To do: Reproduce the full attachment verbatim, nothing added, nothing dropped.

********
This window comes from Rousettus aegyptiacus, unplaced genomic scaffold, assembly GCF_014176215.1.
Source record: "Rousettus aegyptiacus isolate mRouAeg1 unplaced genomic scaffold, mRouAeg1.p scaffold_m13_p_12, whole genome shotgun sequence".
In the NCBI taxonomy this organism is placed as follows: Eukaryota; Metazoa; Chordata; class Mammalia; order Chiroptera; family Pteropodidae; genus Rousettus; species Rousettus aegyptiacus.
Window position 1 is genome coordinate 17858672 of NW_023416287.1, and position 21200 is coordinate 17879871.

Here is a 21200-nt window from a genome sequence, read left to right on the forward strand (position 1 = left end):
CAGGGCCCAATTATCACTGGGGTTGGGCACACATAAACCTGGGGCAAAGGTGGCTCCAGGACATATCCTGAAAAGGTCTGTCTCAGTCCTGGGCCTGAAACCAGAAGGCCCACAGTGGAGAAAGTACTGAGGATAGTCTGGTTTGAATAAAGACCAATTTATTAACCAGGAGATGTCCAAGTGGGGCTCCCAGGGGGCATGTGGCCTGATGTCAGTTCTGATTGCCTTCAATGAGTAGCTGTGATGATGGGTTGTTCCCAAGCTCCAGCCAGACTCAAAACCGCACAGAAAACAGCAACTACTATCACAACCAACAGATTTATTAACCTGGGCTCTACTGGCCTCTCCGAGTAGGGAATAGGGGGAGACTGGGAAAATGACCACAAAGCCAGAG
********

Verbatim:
This window comes from Rousettus aegyptiacus, unplaced genomic scaffold, assembly GCF_014176215.1.
Source record: "Rousettus aegyptiacus isolate mRouAeg1 unplaced genomic scaffold, mRouAeg1.p scaffold_m13_p_12, whole genome shotgun sequence".
In the NCBI taxonomy this organism is placed as follows: Eukaryota; Metazoa; Chordata; class Mammalia; order Chiroptera; family Pteropodidae; genus Rousettus; species Rousettus aegyptiacus.
Window position 1 is genome coordinate 17858672 of NW_023416287.1, and position 21200 is coordinate 17879871.

Here is a 21200-nt window from a genome sequence, read left to right on the forward strand (position 1 = left end):
CAGGGCCCAATTATCACTGGGGTTGGGCACACATAAACCTGGGGCAAAGGTGGCTCCAGGACATATCCTGAAAAGGTCTGTCTCAGTCCTGGGCCTGAAACCAGAAGGCCCACAGTGGAGAAAGTACTGAGGATAGTCTGGTTTGAATAAAGACCAATTTATTAACCAGGAGATGTCCAAGTGGGGCTCCCAGGGGGCATGTGGCCTGATGTCAGTTCTGATTGCCTTCAATGAGTAGCTGTGATGATGGGTTGTTCCCAAGCTCCAGCCAGACTCAAAACCGCACAGAAAACAGCAACTACTATCACAACCAACAGATTTATTAACCTGGGCTCTACTGGCCTCTCCGAGTAGGGAATAGGGGGAGACTGGGAAAATGACCACAAAGCCAGAG